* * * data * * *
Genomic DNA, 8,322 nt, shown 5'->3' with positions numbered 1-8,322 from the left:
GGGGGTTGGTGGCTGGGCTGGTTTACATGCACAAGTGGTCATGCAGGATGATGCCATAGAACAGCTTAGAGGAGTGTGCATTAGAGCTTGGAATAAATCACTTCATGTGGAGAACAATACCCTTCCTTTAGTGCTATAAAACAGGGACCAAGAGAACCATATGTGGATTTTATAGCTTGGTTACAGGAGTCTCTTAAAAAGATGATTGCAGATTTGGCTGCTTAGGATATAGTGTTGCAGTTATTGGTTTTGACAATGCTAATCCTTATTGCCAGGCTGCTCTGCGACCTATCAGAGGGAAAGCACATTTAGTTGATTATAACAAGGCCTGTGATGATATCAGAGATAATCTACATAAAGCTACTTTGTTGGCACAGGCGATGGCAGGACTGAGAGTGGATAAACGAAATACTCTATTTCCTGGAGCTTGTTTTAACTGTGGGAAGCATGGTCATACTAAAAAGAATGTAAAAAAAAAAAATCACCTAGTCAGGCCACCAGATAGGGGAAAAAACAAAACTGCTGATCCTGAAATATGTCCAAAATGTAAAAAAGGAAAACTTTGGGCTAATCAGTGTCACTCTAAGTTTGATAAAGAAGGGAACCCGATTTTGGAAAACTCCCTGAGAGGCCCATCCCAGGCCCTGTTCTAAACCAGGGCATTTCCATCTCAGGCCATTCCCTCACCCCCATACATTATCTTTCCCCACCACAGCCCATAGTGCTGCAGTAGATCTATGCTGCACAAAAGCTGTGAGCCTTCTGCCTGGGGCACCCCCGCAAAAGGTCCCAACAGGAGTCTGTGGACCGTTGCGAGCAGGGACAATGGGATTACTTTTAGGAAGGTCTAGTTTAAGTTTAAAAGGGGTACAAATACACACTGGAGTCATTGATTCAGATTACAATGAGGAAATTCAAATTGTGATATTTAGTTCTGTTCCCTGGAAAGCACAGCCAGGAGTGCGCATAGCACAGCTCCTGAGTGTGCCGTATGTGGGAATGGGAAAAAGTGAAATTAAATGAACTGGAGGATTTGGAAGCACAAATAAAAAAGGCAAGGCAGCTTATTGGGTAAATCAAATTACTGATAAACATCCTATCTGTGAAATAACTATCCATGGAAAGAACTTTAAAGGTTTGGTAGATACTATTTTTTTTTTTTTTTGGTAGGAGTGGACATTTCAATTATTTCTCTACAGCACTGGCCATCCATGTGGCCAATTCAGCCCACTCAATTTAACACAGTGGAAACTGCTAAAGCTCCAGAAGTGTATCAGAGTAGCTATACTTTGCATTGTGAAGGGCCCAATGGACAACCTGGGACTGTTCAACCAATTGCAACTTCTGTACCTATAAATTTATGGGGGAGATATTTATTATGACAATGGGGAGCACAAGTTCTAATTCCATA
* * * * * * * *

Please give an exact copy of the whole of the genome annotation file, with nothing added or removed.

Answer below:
Genomic DNA, 8,322 nt, shown 5'->3' with positions numbered 1-8,322 from the left:
GGGGGTTGGTGGCTGGGCTGGTTTACATGCACAAGTGGTCATGCAGGATGATGCCATAGAACAGCTTAGAGGAGTGTGCATTAGAGCTTGGAATAAATCACTTCATGTGGAGAACAATACCCTTCCTTTAGTGCTATAAAACAGGGACCAAGAGAACCATATGTGGATTTTATAGCTTGGTTACAGGAGTCTCTTAAAAAGATGATTGCAGATTTGGCTGCTTAGGATATAGTGTTGCAGTTATTGGTTTTGACAATGCTAATCCTTATTGCCAGGCTGCTCTGCGACCTATCAGAGGGAAAGCACATTTAGTTGATTATAACAAGGCCTGTGATGATATCAGAGATAATCTACATAAAGCTACTTTGTTGGCACAGGCGATGGCAGGACTGAGAGTGGATAAACGAAATACTCTATTTCCTGGAGCTTGTTTTAACTGTGGGAAGCATGGTCATACTAAAAAGAATGTAAAAAAAAAAAATCACCTAGTCAGGCCACCAGATAGGGGAAAAAACAAAACTGCTGATCCTGAAATATGTCCAAAATGTAAAAAAGGAAAACTTTGGGCTAATCAGTGTCACTCTAAGTTTGATAAAGAAGGGAACCCGATTTTGGAAAACTCCCTGAGAGGCCCATCCCAGGCCCTGTTCTAAACCAGGGCATTTCCATCTCAGGCCATTCCCTCACCCCCATACATTATCTTTCCCCACCACAGCCCATAGTGCTGCAGTAGATCTATGCTGCACAAAAGCTGTGAGCCTTCTGCCTGGGGCACCCCCGCAAAAGGTCCCAACAGGAGTCTGTGGACCGTTGCGAGCAGGGACAATGGGATTACTTTTAGGAAGGTCTAGTTTAAGTTTAAAAGGGGTACAAATACACACTGGAGTCATTGATTCAGATTACAATGAGGAAATTCAAATTGTGATATTTAGTTCTGTTCCCTGGAAAGCACAGCCAGGAGTGCGCATAGCACAGCTCCTGAGTGTGCCGTATGTGGGAATGGGAAAAAGTGAAATTAAATGAACTGGAGGATTTGGAAGCACAAATAAAAAAGGCAAGGCAGCTTATTGGGTAAATCAAATTACTGATAAACATCCTATCTGTGAAATAACTATCCATGGAAAGAACTTTAAAGGTTTGGTAGATACTATTTTTTTTTTTTTTTGGTAGGAGTGGACATTTCAATTATTTCTCTACAGCACTGGCCATCCATGTGGCCAATTCAGCCCACTCAATTTAACACAGTGGAAACTGCTAAAGCTCCAGAAGTGTATCAGAGTAGCTATACTTTGCATTGTGAAGGGCCCAATGGACAACCTGGGACTGTTCAACCAATTGCAACTTCTGTACCTATAAATTTATGGGGGAGATATTTATTATGACAATGGGGAGCACAAGTTCTAATTCCATA